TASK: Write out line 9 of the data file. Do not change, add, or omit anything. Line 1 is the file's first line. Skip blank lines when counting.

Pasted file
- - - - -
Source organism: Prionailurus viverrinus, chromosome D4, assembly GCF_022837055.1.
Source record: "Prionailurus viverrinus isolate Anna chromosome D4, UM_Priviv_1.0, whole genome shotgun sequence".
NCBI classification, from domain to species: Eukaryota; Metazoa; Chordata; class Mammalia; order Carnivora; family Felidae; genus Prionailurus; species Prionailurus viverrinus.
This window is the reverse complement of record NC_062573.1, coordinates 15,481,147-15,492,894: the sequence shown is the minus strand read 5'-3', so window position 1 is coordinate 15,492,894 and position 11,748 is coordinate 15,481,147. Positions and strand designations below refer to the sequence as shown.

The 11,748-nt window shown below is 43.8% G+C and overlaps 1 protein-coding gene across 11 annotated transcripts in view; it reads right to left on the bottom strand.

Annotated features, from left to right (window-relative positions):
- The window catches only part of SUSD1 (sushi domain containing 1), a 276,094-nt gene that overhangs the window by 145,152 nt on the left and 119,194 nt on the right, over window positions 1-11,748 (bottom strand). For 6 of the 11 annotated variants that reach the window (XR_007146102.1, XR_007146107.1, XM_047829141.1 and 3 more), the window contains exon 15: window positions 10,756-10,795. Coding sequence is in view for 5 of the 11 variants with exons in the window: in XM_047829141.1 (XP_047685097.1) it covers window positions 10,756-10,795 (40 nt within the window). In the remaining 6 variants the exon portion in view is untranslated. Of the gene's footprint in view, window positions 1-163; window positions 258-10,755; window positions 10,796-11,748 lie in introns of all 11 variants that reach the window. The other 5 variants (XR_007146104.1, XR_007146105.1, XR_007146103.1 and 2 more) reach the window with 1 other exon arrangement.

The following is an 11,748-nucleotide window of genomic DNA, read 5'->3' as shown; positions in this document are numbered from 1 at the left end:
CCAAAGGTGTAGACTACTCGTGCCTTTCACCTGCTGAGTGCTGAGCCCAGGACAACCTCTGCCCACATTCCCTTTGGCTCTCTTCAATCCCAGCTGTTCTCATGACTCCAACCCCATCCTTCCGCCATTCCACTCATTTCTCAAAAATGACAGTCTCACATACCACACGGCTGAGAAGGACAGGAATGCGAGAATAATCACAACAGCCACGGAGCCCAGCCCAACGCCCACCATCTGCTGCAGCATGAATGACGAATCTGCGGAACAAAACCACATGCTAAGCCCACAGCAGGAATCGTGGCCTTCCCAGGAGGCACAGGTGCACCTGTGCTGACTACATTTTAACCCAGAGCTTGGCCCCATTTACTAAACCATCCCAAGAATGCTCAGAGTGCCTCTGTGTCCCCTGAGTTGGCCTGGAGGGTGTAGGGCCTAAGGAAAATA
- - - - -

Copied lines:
CCAAAGGTGTAGACTACTCGTGCCTTTCACCTGCTGAGTGCTGAGCCCAGGACAACCTCTGCCCACATTCCCTTTGGCTCTCTTCAATCCCAGCTGTTCTCATGACTCCAACCCCATCCTTCCGCCATTCCACTCATTTCTCAAAAATGACAGTCTCACATACCACACGGCTGAGAAGGACAGGAATGCGAGAATAATCACAACAGCCACGGAGCCCAGCCCAACGCCCACCATCTGCTGCAGCATGAATGACGAATCTGCGGAACAAAACCACATGCTAAGCCCACAGCAGGAATCGTGGCCTTCCCAGGAGGCACAGGTGCACCTGTGCTGACTACATTTTAACCCAGAGCTTGGCCCCATTTACTAAACCATCCCAAGAATGCTCAGAGTGCCTCTGTGTCCCCTGAGTTGGCCTGGAGGGTGTAGGGCCTAAGGAAAATA